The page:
Research in Motion was again successful in getting all claims of a Multimedia Ideas patent into an inter partes review trial for all challenged grounds, even relying on some prior art and arguments that were unsuccessful in a denial of a prior ex parte reexamination request. The case is styled Research and Motion Corp. and Research and Motion Ltd. v. Multimedia Ideas LLC (IPR2013-00036), involving US Patent No. 6,871,048. The Board granted the IPR trial for all 12 claims based on all 24 obviousness grounds for challenge. There were no challenge grounds based on anticipation.
The invention of the ‘048 patent relates to a mobile communication apparatus (e.g., a cell phone) for carrying out communication through radio waves and an information providing system using the mobile communication apparatus. Users of wireless mobile communication devices often carry, in addition, a portable sound device for playing music or a portable radio receiver for receiving AM/FM broadcasting, etc. It is an object of the invention to combine the functions of these devices so that the user can obtain information of desired content at a desired time without additionally carrying other devices. The dispute between the parties is focused on the meaning of the “stand-by” state, because the claims require reproducing and outputting downloaded data when the apparatus is in a “stand-by” state.
In general, the Board’s decision included several interesting topics, including: 1) consideration of what, if any, effect a prior reexamination decision, involving the same prior art, had on the IPR, 2) whether the pages used in an expert declaration count against the page limit for a petition, and 3) the Board adopted a key claim construction that was even broader than the construction urged by Patent Challenger.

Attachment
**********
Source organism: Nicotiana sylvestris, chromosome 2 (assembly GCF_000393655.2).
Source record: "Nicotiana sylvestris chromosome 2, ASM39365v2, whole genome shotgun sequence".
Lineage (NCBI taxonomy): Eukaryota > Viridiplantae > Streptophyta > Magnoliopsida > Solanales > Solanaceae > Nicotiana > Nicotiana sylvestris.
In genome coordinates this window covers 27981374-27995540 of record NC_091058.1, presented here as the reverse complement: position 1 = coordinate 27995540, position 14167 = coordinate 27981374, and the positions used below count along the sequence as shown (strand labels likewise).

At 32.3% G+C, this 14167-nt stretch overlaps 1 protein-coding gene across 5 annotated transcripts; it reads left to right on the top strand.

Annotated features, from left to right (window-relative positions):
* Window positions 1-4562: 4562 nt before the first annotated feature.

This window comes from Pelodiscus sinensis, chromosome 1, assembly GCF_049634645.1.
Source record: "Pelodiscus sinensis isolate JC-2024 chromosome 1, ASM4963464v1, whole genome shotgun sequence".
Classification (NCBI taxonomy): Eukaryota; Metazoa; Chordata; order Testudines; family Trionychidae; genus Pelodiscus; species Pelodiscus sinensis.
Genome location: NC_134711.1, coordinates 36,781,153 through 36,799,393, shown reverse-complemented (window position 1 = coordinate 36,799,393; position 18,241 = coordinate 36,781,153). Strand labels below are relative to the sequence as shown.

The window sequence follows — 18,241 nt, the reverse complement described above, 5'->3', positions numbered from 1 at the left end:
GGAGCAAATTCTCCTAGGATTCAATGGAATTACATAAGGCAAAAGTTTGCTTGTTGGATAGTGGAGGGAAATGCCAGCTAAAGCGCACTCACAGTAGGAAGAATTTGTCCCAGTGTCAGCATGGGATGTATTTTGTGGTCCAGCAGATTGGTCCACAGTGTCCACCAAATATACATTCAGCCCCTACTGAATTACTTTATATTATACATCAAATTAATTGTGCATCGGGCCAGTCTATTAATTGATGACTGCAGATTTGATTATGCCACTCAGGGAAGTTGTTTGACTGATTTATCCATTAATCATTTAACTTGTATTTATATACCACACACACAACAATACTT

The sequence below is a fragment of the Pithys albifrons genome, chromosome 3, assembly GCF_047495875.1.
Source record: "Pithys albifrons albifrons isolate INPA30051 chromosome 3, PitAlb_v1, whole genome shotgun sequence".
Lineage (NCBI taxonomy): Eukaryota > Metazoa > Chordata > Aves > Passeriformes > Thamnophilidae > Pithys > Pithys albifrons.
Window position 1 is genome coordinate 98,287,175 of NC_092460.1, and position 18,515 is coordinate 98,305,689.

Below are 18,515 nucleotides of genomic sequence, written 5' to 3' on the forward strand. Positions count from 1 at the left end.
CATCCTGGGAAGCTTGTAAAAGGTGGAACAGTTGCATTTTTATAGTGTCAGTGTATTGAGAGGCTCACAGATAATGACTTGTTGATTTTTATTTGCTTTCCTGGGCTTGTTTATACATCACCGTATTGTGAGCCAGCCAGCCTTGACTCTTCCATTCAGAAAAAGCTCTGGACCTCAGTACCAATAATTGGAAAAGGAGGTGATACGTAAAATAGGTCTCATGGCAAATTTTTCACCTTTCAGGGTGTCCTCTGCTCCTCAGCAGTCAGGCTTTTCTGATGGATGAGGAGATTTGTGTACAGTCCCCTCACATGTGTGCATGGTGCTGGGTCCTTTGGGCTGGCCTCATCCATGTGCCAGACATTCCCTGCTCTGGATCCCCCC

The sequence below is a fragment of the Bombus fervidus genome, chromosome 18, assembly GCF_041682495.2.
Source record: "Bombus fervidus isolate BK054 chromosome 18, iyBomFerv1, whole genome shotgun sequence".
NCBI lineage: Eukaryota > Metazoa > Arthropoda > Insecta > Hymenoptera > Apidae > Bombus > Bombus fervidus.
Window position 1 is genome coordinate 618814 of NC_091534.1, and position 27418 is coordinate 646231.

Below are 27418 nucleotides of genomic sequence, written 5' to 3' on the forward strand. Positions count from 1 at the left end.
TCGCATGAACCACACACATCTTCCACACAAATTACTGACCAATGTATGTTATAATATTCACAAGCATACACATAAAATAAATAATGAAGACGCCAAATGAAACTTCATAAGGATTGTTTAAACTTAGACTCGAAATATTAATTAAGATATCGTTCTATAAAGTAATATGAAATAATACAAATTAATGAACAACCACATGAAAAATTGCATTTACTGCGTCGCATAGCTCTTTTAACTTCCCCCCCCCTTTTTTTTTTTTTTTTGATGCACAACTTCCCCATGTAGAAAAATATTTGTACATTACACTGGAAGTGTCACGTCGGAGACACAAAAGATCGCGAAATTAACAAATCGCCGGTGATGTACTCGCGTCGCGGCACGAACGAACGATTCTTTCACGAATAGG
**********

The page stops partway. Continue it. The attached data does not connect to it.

At the outset, the Patent Owner stressed that the Board should carefully consider the prior denial of an ex parte reexamination request for the patent at issue. The Patent Owner further noted that the previous reexamination request was denied after explicitly considering two references with respect to the stand-by state limitation in which the Patent Challenger is relying on in the present IPR. Although the Board stated that consideration by examiners of the same claim feature based on the same prior art certainly should be considered, the patent owner should not expect that the Board necessarily would come to the same conclusion.
[pullquote align=”left|center|right” textalign=”left|center|right” width=”30%”]35 U.S.C. § 325(d) – “In determining whether to institute or order a proceeding under … chapter 31, the Director may take into account whether, and reject the petition or request because, the same or substantially the same prior art or arguments previously were presented to the Office.”[/pullquote]